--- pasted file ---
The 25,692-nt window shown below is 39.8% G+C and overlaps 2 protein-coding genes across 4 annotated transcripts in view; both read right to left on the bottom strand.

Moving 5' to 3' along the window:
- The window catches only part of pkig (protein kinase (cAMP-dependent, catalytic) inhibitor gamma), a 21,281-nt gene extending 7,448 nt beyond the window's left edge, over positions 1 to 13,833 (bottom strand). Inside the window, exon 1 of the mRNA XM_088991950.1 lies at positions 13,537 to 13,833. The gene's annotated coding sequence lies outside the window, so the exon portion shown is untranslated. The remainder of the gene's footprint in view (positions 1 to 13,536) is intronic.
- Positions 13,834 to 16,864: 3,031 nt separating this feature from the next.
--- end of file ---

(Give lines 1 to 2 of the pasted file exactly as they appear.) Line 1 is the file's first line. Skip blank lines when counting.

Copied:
The 25,692-nt window shown below is 39.8% G+C and overlaps 2 protein-coding genes across 4 annotated transcripts in view; both read right to left on the bottom strand.

Moving 5' to 3' along the window: